TABLE I
Promoter: ZnCl2
ligand Conversion to Dinitrile Selectivity to ADN
50 C.
Example 1 73.8 91.0
Example 2 2.2 81.8
Example 3 57.4 90.6
Example 4 32.7 87.6
Example 5 87.5 88.7
Example 6 28.2 85.1
80 C.
Example 7 13.5 82.9
Example 8 58.8 73.0
Example 9 66.0 77.2
Example 10 83.2 73.7

TABLE II
Promoter: ZnCl2
50 C. ligand Conversion to Dinitrile Selectivity to ADN
Example 11 40.5 90.0
Example 12 83.0 77.2
Example 13 74.4 86.2

TABLE III
Conversion to Selectivity
80 C. Ligand Promoter Dinitrile [%] for ADN [%]
Example 14 Example 15 Example 16 Example 17 ZnCl2 AlCl3 Sesqui-AlCl CoCl2  9.0 21.9 23.5 11.7 73.8 79.6 80.7 67.4
Example 18 Example 19 Example 20 Example 21 ZnCl2 AlCl3 Sesqui-AlCl CoCl2  9.8 24.2 34.7 12.7 80.8 81.7 86.0 75.9

Examples 22-25 Butadiene Hydrocyanation

1,3-Butadiene Solution (BD): 1.56 g of BD were dissolved in 2 g of toluene. The resulting solution was stored in a sealed vessel at −35 C. until used.

HCN Solution: 0.93 g of liquid HCN was weighed into 1.9 g of toluene. The resulting solution was stored in a sealed vessel at −35 C. until used.

Catalyst Solution: For a typical multidentate phosphonite ligand 13 mmol of the bidentate ligand and 10 mmol of Ni(COD)2 were combined in toluene to generate 3 g of catalyst solution.

In the examples as shown in Table IV, the butadiene hydrocyanation processes were carried out as described below.

To a reaction vessel were added 0.1 ml of the catalyst solution. To this was added 0.18 g of the butadiene solution followed by 0.14 g of the HCN solution. The vessel was sealed and placed in a reactor set at 100 C. Samples were removed after three hours.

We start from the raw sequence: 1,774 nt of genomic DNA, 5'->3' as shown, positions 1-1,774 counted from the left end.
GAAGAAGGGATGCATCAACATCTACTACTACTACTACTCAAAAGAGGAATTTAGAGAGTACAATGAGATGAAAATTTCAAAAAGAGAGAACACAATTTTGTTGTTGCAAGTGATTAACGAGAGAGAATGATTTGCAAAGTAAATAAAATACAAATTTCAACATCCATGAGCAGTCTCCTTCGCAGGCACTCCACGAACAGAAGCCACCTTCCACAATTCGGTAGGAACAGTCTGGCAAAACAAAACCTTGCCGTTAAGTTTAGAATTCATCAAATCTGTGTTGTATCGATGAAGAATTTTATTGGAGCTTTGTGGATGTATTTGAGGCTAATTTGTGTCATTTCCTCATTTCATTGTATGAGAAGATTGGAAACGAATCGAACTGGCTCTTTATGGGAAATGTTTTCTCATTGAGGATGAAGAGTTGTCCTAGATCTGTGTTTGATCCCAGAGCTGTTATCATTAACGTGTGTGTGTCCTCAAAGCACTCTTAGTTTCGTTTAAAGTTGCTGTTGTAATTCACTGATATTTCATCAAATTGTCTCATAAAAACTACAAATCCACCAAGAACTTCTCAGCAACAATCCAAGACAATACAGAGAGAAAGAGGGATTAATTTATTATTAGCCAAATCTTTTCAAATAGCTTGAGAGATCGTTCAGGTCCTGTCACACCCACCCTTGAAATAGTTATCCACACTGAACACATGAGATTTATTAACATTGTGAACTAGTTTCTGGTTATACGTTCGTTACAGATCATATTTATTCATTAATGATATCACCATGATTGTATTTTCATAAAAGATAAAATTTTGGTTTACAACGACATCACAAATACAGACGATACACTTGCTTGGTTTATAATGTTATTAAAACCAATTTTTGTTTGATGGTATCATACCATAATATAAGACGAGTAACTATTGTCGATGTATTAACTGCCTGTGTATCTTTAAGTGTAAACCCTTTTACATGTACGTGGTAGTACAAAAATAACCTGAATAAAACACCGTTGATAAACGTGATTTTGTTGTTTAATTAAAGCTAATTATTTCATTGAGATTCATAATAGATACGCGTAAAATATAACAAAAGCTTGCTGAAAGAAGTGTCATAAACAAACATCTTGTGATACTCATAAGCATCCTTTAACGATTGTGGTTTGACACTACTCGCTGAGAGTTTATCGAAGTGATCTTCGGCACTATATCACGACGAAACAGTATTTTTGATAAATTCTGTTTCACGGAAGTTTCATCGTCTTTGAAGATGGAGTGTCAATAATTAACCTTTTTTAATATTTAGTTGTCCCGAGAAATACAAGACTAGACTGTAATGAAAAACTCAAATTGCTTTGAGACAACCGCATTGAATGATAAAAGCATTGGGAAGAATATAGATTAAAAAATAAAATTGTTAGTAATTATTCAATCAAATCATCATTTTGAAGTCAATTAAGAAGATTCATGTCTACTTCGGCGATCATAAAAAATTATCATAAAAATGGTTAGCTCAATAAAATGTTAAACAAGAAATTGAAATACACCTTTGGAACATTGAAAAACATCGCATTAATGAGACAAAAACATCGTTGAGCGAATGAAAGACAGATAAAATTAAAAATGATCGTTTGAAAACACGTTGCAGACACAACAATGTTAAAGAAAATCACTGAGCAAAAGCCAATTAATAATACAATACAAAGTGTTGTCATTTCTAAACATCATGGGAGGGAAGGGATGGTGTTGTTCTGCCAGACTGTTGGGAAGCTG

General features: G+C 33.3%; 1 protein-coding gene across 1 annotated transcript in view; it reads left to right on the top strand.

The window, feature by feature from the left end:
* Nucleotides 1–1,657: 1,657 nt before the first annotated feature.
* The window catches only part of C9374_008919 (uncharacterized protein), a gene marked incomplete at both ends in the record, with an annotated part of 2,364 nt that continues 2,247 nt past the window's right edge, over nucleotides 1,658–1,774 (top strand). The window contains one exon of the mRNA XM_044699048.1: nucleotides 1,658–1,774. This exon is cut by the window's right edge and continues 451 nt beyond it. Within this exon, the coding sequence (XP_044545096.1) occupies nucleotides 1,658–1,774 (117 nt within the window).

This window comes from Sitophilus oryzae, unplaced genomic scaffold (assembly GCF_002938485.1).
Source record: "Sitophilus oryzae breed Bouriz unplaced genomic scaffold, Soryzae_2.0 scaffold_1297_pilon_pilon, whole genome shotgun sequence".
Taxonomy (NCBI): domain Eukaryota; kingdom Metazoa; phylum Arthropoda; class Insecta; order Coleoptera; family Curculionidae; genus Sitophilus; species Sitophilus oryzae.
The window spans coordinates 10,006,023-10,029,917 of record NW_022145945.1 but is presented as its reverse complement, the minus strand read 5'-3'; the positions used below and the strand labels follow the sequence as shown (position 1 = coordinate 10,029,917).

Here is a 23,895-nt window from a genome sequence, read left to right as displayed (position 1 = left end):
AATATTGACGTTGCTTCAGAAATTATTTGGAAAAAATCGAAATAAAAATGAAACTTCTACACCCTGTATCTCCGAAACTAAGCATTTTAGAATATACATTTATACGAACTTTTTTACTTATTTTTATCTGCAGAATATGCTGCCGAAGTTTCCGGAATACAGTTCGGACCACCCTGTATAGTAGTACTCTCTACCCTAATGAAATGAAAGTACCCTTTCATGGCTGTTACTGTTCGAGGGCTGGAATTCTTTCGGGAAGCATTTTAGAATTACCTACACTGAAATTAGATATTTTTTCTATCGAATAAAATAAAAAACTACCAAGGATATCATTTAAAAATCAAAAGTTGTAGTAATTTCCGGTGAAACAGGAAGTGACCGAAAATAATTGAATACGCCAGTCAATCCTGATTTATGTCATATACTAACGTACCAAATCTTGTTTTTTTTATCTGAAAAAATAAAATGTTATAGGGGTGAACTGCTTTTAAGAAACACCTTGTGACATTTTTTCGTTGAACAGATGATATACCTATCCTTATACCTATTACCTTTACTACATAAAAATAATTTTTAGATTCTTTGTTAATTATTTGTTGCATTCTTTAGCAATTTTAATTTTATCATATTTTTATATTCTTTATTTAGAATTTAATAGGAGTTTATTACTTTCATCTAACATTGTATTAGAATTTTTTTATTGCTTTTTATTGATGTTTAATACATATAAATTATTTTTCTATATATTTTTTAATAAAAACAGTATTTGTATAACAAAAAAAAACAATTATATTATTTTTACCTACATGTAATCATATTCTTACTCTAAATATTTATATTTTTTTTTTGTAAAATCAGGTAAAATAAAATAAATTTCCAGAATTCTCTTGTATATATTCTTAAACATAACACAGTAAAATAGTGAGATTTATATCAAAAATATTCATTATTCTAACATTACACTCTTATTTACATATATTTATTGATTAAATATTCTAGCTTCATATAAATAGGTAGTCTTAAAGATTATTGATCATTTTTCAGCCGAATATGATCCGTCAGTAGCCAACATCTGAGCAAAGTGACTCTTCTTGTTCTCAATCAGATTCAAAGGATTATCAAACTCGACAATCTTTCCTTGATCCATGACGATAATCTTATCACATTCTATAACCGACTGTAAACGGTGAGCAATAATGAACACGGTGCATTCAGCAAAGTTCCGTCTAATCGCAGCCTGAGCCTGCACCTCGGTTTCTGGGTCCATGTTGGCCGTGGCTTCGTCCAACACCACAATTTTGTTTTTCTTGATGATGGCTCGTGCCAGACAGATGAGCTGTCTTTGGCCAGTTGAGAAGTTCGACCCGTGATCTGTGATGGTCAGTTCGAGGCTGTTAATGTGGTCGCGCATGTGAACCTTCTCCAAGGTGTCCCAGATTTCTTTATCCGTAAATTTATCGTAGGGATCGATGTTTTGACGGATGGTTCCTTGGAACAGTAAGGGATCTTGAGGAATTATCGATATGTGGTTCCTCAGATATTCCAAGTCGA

Table IV lists the productive conversion of butadiene to 2M3BN, c,t-3PN, 4PN (total PN) and the ratio of 3PN/2M3BN, which was analyzed by GC method.

TABLE IV
% Total PN 3PN/2M3
Example 22 79.4 0.38
Example 23 83.7 0.73
Example 24 82.0 0.76
Example 25 31.2 0.42

Examples 26-27 Isomerization of 2-Methyl-3-butenenitrile to 3-Pentenenitrile

For a typical multidentate phosphonite ligand of the invention 0.008 g of Ni(COD)2 was mixed with 0.032 mmol of the ligand and dissolved in 0.8 g of toluene. To this was added 0.56 g of 2M3BN. The reactor was closed and heated to 100 C. The reactions were analyzed after 4 hours and 8 hours reaction time. The reaction mixture was analyzed using standard GC methods. The ratio of 2M3BN to 3PN is listed in Table V.

TABLE V
Ratio of 3PN/2M3BN
Entry Ligand 4 hrs 8 hrs
1 24.2 25.6
2 20.1 24.6
3 1.4 5.2

Patent Citations
Cited PatentFiling datePublication dateApplicantTitle
US3655723Oct 31, 1969Apr 11, 1972Du PontHydrocyanation of olefins
US5817850Oct 30, 1997Oct 6, 1998Ciba Specialty Chemicals CorporationFerrocene bis(phosphonite) ligands and complexes for transition-metal-catalyzed reactions